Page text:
In Ted Butler's Archive


Cook:  A few years ago we talked about the likelihood of $200 silver.  Do you still think that is possible?
Butler: Sure.  Remember, that projection was made when we were in the single digits and before we climbed many times in the price.  However, it’s still a go.
Cook:  You talk a lot about a shortage in silver.  Is the evidence of this still strong?
Butler: If you define shortage as a delay in shipments, especially to the industrial users, the evidence is compelling that we may be very close.
Cook:  Won’t increased mining production take care of the problem?
Butler: We’re had increases in mine production throughout the last decade and the potential problem remains.  Supply is only half of the equation.
Cook:  How big a factor is retail demand?
Butler: Very big on a long-term cumulative basis, less important on a short term basis.
Cook:  You have often mentioned panic buying by industrial users when the shortage hits.  Apparently they are getting all the silver they need.  If there is a shortage as you claim why hasn’t it impacted them?
Butler: Obviously, there is no full-blown shortage currently.  The question is whether it will come.  When it comes, it will be obvious to all and it will be too late to take advantage of it.  The trick is to anticipate.
Cook:  What happens in an industrial buying panic?
Butler: We melt up in price because as each new user tries to build inventory, it leaves less for the next user.
Cook:  Does the paper trading on COMEX still control the price?
Butler: For sure, but that control will be less in the future.
Cook:  What will change that?
Butler: The rush towards physical.  COMEX is designed as a paper derivatives exchange and is not structured for a rush on physical silver.
Cook:  What is JPMorgan, the big short, doing now?
Butler: Overall it is reducing its silver short position, but recently has been increasing it.  Ask me after the next COT report.
Cook:  What price would silver be at without them in the picture?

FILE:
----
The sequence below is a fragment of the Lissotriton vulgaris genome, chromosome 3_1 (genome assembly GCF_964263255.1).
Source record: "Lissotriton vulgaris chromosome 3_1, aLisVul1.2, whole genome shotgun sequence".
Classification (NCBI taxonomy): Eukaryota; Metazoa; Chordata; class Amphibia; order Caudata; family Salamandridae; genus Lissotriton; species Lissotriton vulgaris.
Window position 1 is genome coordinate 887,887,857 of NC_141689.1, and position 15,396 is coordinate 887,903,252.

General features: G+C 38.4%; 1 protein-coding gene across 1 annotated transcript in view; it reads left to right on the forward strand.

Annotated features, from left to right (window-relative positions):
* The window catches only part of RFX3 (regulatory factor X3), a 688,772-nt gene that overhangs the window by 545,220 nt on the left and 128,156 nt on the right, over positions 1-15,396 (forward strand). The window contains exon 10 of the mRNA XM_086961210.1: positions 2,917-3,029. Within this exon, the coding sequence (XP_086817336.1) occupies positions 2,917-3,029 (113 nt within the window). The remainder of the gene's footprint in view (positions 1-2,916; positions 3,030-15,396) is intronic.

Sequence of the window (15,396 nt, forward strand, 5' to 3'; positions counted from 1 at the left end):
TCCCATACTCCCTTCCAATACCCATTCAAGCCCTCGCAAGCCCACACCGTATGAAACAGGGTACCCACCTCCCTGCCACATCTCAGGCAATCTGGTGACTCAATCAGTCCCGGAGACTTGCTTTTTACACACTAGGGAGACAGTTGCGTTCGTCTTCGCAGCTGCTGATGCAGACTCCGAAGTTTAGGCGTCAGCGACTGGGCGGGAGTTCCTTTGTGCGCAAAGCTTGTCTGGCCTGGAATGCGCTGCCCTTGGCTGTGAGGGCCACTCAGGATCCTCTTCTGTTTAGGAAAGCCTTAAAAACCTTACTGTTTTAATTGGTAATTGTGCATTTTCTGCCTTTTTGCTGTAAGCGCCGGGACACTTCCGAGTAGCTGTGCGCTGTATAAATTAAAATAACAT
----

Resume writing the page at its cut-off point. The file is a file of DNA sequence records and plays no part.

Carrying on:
Butler: Double, at least, but it depends upon what other factors it might set off.
Cook:  Will the new position limits on silver begin to impact the price?
Butler: Yes, and I’m sure it already has, both up and down as big players react and influence the market.  The main thing is that it will be good in the long term as it promises to end the silver manipulation.
Cook:  What do you say to people who bought silver at $45.00 an ounce?
Butler: I guess the same thing that was told to those who happened to buy at previous tops of $8, $12 and $20.  Silver wasn’t above $45 for a long period of time, so there can’t be great numbers who hold silver at that average price.  Probably the best thing to do is to take advantage of the lower price and average down.
Cook:  Silver always seems to follow gold.  A while back you wrote that gold and silver would get a divorce and silver would fly on its own.  Why hasn’t that happened?
Butler: Because they’ve had a 5000 year marriage and the longer you are married, it’s harder to get divorced.  But given silver’s industrial consumption profile, they are incompatible and the marriage is doomed.
Cook:  Are you saying that someday silver will leave gold behind?
Butler: Exactly.  In addition to there being less silver bullion in the world than gold bullion by a factor of three, silver can and will experience a user buying panic at some point, something not likely to occur in gold as there is little industrial consumption in gold.
Cook:  People should buy silver rather than gold?
Butler: To me, that’s the easiest decision possible.  Buying any precious metal for the first time may be a decision to ponder, but once the decision to buy is made, buying silver instead of gold is easy if you study the facts objectively.
Cook:  Is there any chance of a future short squeeze?
Butler: Sure, JPMorgan closed out a lot of shorts already, but have plenty to go, as do other entities.
Cook:  Why hasn’t any big hedge fund gotten into silver?
Butler: I don’t have a good answer to that, other than they haven’t done their homework.  I’m not trying to be a wise-guy, but neither did they buy before it went up ten-fold in price.
Cook:  What makes you think investment demand for physical silver will increase?
Butler: Because the amount of money that could potentially buy silver has grown dramatically and the investment merits for silver have similarly grown.
Cook:  You have predicted an explosion in silver prices.  Is that still in the mix?